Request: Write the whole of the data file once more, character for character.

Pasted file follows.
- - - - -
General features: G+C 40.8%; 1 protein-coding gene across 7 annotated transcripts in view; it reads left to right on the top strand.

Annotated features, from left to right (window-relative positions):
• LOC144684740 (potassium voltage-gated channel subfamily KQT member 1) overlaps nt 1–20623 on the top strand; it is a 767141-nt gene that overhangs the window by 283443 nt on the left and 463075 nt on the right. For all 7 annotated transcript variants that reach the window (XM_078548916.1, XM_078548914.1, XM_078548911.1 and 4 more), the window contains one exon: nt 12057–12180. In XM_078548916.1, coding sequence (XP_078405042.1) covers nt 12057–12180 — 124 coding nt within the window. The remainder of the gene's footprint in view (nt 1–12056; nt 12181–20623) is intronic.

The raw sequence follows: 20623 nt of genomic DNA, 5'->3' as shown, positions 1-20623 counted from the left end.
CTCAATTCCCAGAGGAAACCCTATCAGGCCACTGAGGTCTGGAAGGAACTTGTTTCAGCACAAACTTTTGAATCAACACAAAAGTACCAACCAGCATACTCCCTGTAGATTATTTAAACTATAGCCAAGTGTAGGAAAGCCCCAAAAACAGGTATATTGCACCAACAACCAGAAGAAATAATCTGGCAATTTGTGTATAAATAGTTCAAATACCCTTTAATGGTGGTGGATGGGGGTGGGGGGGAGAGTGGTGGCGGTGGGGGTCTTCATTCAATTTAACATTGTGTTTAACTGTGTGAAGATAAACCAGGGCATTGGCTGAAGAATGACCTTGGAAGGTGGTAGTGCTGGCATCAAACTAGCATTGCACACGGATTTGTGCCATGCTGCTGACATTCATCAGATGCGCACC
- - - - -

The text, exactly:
General features: G+C 40.8%; 1 protein-coding gene across 7 annotated transcripts in view; it reads left to right on the top strand.

Annotated features, from left to right (window-relative positions):
• LOC144684740 (potassium voltage-gated channel subfamily KQT member 1) overlaps nt 1–20623 on the top strand; it is a 767141-nt gene that overhangs the window by 283443 nt on the left and 463075 nt on the right. For all 7 annotated transcript variants that reach the window (XM_078548916.1, XM_078548914.1, XM_078548911.1 and 4 more), the window contains one exon: nt 12057–12180. In XM_078548916.1, coding sequence (XP_078405042.1) covers nt 12057–12180 — 124 coding nt within the window. The remainder of the gene's footprint in view (nt 1–12056; nt 12181–20623) is intronic.

The raw sequence follows: 20623 nt of genomic DNA, 5'->3' as shown, positions 1-20623 counted from the left end.
CTCAATTCCCAGAGGAAACCCTATCAGGCCACTGAGGTCTGGAAGGAACTTGTTTCAGCACAAACTTTTGAATCAACACAAAAGTACCAACCAGCATACTCCCTGTAGATTATTTAAACTATAGCCAAGTGTAGGAAAGCCCCAAAAACAGGTATATTGCACCAACAACCAGAAGAAATAATCTGGCAATTTGTGTATAAATAGTTCAAATACCCTTTAATGGTGGTGGATGGGGGTGGGGGGGAGAGTGGTGGCGGTGGGGGTCTTCATTCAATTTAACATTGTGTTTAACTGTGTGAAGATAAACCAGGGCATTGGCTGAAGAATGACCTTGGAAGGTGGTAGTGCTGGCATCAAACTAGCATTGCACACGGATTTGTGCCATGCTGCTGACATTCATCAGATGCGCACC